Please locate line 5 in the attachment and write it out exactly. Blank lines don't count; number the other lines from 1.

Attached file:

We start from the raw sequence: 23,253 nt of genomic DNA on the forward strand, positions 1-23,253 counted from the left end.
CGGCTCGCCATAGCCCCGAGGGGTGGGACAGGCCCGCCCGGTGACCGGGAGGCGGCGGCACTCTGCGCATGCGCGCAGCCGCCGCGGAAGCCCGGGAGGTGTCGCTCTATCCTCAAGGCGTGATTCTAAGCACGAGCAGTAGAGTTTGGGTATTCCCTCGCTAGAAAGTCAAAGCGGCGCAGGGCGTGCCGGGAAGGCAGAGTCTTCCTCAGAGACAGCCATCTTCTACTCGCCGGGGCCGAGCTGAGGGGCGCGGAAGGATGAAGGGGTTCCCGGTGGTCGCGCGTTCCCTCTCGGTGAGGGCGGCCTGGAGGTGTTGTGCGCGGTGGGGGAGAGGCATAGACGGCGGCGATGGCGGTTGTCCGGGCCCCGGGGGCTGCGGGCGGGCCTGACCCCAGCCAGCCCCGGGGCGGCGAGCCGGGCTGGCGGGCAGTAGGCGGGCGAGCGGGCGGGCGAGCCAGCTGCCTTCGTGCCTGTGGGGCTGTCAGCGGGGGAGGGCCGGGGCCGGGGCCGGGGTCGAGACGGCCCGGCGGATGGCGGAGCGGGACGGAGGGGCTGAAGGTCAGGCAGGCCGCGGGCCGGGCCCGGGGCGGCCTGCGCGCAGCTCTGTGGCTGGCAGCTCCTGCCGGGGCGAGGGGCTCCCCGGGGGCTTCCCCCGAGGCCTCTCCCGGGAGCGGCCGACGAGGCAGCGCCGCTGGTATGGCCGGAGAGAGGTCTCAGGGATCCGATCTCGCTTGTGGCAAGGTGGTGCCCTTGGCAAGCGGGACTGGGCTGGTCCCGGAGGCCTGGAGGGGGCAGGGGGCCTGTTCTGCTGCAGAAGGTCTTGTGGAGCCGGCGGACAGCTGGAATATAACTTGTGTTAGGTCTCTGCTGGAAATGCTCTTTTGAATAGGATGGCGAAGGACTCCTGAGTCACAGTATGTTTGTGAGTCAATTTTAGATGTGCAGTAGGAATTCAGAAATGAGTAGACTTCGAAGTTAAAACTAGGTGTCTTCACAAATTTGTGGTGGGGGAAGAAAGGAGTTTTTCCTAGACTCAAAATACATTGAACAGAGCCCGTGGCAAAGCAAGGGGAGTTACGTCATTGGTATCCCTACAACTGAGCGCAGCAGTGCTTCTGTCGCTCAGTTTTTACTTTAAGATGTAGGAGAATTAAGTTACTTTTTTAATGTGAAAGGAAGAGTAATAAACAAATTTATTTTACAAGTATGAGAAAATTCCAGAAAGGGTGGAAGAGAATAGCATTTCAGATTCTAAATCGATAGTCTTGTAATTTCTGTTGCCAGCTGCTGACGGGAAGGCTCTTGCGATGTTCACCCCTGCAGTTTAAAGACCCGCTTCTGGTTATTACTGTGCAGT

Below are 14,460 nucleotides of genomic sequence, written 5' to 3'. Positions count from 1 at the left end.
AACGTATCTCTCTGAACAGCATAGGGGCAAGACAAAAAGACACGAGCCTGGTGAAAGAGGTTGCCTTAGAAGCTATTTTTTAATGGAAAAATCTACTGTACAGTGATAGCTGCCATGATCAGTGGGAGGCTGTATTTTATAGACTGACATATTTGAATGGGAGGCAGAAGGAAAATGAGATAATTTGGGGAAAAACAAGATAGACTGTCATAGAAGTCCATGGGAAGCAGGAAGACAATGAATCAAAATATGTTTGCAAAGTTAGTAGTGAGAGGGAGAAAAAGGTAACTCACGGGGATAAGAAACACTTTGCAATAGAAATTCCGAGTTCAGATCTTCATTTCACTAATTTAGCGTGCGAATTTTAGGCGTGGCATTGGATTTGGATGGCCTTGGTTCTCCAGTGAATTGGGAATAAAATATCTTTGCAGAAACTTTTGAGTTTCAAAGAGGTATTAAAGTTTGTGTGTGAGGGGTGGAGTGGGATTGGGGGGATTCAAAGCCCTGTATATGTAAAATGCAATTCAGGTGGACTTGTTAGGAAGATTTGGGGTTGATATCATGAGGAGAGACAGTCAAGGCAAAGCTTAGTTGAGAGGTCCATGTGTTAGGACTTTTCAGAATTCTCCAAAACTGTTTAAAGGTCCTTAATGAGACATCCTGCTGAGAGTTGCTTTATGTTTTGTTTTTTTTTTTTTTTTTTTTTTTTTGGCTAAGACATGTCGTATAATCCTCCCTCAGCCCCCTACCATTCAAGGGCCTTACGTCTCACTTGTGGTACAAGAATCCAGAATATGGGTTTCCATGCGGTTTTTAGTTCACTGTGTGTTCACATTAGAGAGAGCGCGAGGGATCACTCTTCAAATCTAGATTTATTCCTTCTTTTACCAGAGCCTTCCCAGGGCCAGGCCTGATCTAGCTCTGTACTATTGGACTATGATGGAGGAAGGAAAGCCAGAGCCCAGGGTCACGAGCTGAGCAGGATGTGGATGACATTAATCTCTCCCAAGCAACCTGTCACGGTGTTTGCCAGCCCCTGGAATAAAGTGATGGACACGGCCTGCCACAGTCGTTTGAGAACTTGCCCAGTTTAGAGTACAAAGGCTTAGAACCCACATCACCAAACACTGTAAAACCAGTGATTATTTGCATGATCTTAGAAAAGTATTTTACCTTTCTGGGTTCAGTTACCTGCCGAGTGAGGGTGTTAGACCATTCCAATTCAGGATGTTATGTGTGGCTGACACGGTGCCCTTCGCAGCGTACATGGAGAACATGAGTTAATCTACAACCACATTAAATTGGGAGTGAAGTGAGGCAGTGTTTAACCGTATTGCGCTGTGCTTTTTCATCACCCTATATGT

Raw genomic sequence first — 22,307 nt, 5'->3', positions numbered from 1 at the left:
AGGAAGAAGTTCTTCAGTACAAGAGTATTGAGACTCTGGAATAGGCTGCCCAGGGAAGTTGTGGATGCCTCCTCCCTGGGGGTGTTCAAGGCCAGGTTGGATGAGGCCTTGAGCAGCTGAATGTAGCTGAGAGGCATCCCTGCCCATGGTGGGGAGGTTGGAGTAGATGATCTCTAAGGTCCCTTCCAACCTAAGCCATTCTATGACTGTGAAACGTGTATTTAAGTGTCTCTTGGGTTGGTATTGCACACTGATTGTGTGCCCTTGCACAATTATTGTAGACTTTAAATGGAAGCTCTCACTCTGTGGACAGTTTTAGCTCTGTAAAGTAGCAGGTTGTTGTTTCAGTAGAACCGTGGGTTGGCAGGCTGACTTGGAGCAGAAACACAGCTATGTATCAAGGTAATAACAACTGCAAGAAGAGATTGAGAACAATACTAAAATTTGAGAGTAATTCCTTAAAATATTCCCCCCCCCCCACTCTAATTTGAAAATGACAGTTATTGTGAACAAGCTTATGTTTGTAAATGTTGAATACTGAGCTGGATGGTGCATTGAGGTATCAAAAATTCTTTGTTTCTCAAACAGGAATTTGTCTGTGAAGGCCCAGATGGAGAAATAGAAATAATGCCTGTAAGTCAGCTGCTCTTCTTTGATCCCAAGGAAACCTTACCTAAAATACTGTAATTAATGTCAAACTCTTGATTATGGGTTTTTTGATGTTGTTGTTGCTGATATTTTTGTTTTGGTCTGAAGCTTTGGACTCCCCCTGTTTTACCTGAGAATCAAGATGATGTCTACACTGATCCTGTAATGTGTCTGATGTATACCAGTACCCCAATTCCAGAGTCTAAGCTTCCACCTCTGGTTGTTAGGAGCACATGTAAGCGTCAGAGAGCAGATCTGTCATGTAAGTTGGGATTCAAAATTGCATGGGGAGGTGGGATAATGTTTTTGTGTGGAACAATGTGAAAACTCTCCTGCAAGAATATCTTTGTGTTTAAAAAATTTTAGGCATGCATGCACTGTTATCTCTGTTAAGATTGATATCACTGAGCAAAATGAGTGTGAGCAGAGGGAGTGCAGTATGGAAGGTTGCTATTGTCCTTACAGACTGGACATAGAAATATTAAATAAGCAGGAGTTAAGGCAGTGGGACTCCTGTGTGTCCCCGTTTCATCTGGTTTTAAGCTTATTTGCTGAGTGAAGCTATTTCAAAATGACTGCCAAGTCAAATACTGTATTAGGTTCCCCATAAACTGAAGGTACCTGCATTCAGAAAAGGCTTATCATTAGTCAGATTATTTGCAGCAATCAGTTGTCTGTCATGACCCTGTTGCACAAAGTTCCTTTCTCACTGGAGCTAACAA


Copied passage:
Raw genomic sequence first — 22,307 nt, 5'->3', positions numbered from 1 at the left: